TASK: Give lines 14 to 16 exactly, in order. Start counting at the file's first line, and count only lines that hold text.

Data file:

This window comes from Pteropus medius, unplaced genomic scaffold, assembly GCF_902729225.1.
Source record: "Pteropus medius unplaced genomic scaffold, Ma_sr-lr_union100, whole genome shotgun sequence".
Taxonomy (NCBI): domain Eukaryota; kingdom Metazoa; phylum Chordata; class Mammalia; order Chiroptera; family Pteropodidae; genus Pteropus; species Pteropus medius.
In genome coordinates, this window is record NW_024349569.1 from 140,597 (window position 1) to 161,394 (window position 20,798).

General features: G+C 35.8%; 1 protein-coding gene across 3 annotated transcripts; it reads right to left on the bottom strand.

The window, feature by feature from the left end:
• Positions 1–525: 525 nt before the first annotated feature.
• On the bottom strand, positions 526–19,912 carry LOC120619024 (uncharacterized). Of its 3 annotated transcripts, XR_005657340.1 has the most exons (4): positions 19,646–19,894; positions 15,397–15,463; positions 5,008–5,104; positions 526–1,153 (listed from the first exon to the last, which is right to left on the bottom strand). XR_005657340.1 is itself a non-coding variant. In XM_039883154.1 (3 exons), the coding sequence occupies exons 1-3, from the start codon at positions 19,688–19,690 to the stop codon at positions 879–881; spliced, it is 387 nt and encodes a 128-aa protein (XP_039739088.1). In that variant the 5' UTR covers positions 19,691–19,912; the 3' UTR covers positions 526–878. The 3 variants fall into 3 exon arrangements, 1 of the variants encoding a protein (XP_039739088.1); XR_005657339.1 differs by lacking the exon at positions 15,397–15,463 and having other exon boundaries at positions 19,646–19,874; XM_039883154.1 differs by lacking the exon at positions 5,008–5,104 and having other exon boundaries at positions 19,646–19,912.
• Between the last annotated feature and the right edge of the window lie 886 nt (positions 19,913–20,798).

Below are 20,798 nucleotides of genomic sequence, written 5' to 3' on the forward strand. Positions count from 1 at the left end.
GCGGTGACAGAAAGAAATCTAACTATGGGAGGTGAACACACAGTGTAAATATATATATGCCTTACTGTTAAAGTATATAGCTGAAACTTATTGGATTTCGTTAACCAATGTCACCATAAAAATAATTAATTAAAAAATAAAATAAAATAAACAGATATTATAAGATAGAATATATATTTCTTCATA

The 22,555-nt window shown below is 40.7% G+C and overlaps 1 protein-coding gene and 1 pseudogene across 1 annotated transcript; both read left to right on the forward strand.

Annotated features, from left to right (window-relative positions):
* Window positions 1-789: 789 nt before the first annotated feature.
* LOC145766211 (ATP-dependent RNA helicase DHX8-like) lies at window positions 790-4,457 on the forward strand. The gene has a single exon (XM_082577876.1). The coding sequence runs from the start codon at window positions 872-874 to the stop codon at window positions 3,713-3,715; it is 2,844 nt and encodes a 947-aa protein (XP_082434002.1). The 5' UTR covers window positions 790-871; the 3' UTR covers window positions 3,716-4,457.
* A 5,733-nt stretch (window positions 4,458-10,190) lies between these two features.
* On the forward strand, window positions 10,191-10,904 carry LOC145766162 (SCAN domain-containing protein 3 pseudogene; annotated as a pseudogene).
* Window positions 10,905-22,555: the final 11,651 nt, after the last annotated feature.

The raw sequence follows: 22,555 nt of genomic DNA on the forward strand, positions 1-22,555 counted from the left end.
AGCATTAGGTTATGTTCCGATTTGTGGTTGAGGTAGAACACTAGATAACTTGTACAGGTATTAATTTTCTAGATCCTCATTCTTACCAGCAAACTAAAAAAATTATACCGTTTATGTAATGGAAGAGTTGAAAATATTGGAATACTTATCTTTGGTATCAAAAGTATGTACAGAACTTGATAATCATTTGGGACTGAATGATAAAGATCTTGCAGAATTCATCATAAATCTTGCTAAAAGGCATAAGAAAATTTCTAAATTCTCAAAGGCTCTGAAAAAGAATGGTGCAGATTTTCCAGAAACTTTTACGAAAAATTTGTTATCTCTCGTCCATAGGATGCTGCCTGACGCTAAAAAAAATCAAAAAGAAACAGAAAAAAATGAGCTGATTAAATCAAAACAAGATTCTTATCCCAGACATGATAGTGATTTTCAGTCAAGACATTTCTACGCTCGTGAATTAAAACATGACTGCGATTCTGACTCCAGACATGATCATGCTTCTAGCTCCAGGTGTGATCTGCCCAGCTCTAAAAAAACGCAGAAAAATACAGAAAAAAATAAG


* Window positions 1-789: 789 nt before the first annotated feature.
* LOC145766211 (ATP-dependent RNA helicase DHX8-like) lies at window positions 790-4,457 on the forward strand. The gene has a single exon (XM_082577876.1). The coding sequence runs from the start codon at window positions 872-874 to the stop codon at window positions 3,713-3,715; it is 2,844 nt and encodes a 947-aa protein (XP_082434002.1). The 5' UTR covers window positions 790-871; the 3' UTR covers window positions 3,716-4,457.
* A 5,733-nt stretch (window positions 4,458-10,190) lies between these two features.